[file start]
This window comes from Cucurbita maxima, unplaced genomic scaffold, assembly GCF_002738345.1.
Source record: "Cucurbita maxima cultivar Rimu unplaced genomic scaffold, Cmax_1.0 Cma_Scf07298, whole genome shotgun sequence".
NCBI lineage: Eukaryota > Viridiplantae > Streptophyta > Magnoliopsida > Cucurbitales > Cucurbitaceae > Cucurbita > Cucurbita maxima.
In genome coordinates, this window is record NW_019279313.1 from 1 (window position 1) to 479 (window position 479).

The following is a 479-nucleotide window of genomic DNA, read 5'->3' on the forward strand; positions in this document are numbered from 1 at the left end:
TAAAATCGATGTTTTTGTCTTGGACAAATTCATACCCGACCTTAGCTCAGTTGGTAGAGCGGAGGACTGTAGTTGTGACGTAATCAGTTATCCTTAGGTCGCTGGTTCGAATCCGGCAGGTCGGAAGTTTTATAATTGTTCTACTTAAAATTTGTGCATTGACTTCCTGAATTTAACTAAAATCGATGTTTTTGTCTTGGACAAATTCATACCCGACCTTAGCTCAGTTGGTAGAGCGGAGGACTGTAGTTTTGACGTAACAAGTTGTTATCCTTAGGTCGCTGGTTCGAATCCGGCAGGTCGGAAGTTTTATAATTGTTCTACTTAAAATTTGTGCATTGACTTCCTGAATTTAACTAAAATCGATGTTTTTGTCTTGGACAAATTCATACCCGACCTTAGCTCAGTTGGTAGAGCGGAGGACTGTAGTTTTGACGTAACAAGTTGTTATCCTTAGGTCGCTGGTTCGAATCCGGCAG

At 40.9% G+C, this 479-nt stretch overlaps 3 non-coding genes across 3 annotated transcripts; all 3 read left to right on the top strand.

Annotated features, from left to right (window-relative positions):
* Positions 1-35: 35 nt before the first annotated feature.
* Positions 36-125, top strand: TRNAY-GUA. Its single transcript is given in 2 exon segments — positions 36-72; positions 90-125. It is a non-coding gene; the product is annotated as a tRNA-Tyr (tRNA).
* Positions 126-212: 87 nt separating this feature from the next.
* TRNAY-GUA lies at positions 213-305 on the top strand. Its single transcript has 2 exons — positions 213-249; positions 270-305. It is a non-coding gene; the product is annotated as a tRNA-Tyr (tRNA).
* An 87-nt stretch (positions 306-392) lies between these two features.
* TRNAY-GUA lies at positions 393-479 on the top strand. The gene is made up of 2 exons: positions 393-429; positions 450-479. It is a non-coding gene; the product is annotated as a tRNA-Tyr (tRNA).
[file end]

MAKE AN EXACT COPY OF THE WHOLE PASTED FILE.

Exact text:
This window comes from Cucurbita maxima, unplaced genomic scaffold, assembly GCF_002738345.1.
Source record: "Cucurbita maxima cultivar Rimu unplaced genomic scaffold, Cmax_1.0 Cma_Scf07298, whole genome shotgun sequence".
NCBI lineage: Eukaryota > Viridiplantae > Streptophyta > Magnoliopsida > Cucurbitales > Cucurbitaceae > Cucurbita > Cucurbita maxima.
In genome coordinates, this window is record NW_019279313.1 from 1 (window position 1) to 479 (window position 479).

The following is a 479-nucleotide window of genomic DNA, read 5'->3' on the forward strand; positions in this document are numbered from 1 at the left end:
TAAAATCGATGTTTTTGTCTTGGACAAATTCATACCCGACCTTAGCTCAGTTGGTAGAGCGGAGGACTGTAGTTGTGACGTAATCAGTTATCCTTAGGTCGCTGGTTCGAATCCGGCAGGTCGGAAGTTTTATAATTGTTCTACTTAAAATTTGTGCATTGACTTCCTGAATTTAACTAAAATCGATGTTTTTGTCTTGGACAAATTCATACCCGACCTTAGCTCAGTTGGTAGAGCGGAGGACTGTAGTTTTGACGTAACAAGTTGTTATCCTTAGGTCGCTGGTTCGAATCCGGCAGGTCGGAAGTTTTATAATTGTTCTACTTAAAATTTGTGCATTGACTTCCTGAATTTAACTAAAATCGATGTTTTTGTCTTGGACAAATTCATACCCGACCTTAGCTCAGTTGGTAGAGCGGAGGACTGTAGTTTTGACGTAACAAGTTGTTATCCTTAGGTCGCTGGTTCGAATCCGGCAG

At 40.9% G+C, this 479-nt stretch overlaps 3 non-coding genes across 3 annotated transcripts; all 3 read left to right on the top strand.

Annotated features, from left to right (window-relative positions):
* Positions 1-35: 35 nt before the first annotated feature.
* Positions 36-125, top strand: TRNAY-GUA. Its single transcript is given in 2 exon segments — positions 36-72; positions 90-125. It is a non-coding gene; the product is annotated as a tRNA-Tyr (tRNA).
* Positions 126-212: 87 nt separating this feature from the next.
* TRNAY-GUA lies at positions 213-305 on the top strand. Its single transcript has 2 exons — positions 213-249; positions 270-305. It is a non-coding gene; the product is annotated as a tRNA-Tyr (tRNA).
* An 87-nt stretch (positions 306-392) lies between these two features.
* TRNAY-GUA lies at positions 393-479 on the top strand. The gene is made up of 2 exons: positions 393-429; positions 450-479. It is a non-coding gene; the product is annotated as a tRNA-Tyr (tRNA).